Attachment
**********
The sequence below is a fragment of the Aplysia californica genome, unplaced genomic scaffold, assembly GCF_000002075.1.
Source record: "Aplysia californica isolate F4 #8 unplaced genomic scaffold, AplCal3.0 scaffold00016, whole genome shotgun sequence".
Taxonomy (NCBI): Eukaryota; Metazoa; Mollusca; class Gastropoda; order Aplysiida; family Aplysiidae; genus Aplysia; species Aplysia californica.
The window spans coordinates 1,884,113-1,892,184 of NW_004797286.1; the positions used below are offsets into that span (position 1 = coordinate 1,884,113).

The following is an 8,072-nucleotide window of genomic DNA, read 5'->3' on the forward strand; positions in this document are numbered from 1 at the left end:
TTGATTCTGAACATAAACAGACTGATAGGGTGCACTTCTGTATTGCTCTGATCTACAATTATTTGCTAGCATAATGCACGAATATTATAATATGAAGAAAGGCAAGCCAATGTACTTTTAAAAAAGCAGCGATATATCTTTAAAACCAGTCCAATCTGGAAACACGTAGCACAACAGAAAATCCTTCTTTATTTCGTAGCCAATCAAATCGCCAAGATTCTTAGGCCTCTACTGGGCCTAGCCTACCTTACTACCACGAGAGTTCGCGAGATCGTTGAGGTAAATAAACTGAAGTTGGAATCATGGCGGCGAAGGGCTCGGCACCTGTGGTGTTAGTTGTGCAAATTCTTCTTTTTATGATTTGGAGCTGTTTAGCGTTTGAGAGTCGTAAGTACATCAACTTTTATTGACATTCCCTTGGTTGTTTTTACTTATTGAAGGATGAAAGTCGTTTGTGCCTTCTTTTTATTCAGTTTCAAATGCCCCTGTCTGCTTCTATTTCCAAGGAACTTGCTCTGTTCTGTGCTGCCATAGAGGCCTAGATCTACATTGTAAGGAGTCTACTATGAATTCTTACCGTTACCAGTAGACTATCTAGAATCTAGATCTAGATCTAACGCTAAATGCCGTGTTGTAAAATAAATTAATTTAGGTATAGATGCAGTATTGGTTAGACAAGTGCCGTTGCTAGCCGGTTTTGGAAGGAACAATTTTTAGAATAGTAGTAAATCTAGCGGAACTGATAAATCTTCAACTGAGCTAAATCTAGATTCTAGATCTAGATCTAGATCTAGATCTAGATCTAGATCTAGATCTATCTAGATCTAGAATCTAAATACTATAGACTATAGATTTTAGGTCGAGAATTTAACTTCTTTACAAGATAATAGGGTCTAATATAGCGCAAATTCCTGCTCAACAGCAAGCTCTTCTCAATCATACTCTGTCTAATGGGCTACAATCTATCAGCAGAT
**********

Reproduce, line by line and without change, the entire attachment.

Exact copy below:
The sequence below is a fragment of the Aplysia californica genome, unplaced genomic scaffold, assembly GCF_000002075.1.
Source record: "Aplysia californica isolate F4 #8 unplaced genomic scaffold, AplCal3.0 scaffold00016, whole genome shotgun sequence".
Taxonomy (NCBI): Eukaryota; Metazoa; Mollusca; class Gastropoda; order Aplysiida; family Aplysiidae; genus Aplysia; species Aplysia californica.
The window spans coordinates 1,884,113-1,892,184 of NW_004797286.1; the positions used below are offsets into that span (position 1 = coordinate 1,884,113).

The following is an 8,072-nucleotide window of genomic DNA, read 5'->3' on the forward strand; positions in this document are numbered from 1 at the left end:
TTGATTCTGAACATAAACAGACTGATAGGGTGCACTTCTGTATTGCTCTGATCTACAATTATTTGCTAGCATAATGCACGAATATTATAATATGAAGAAAGGCAAGCCAATGTACTTTTAAAAAAGCAGCGATATATCTTTAAAACCAGTCCAATCTGGAAACACGTAGCACAACAGAAAATCCTTCTTTATTTCGTAGCCAATCAAATCGCCAAGATTCTTAGGCCTCTACTGGGCCTAGCCTACCTTACTACCACGAGAGTTCGCGAGATCGTTGAGGTAAATAAACTGAAGTTGGAATCATGGCGGCGAAGGGCTCGGCACCTGTGGTGTTAGTTGTGCAAATTCTTCTTTTTATGATTTGGAGCTGTTTAGCGTTTGAGAGTCGTAAGTACATCAACTTTTATTGACATTCCCTTGGTTGTTTTTACTTATTGAAGGATGAAAGTCGTTTGTGCCTTCTTTTTATTCAGTTTCAAATGCCCCTGTCTGCTTCTATTTCCAAGGAACTTGCTCTGTTCTGTGCTGCCATAGAGGCCTAGATCTACATTGTAAGGAGTCTACTATGAATTCTTACCGTTACCAGTAGACTATCTAGAATCTAGATCTAGATCTAACGCTAAATGCCGTGTTGTAAAATAAATTAATTTAGGTATAGATGCAGTATTGGTTAGACAAGTGCCGTTGCTAGCCGGTTTTGGAAGGAACAATTTTTAGAATAGTAGTAAATCTAGCGGAACTGATAAATCTTCAACTGAGCTAAATCTAGATTCTAGATCTAGATCTAGATCTAGATCTAGATCTAGATCTAGATCTATCTAGATCTAGAATCTAAATACTATAGACTATAGATTTTAGGTCGAGAATTTAACTTCTTTACAAGATAATAGGGTCTAATATAGCGCAAATTCCTGCTCAACAGCAAGCTCTTCTCAATCATACTCTGTCTAATGGGCTACAATCTATCAGCAGAT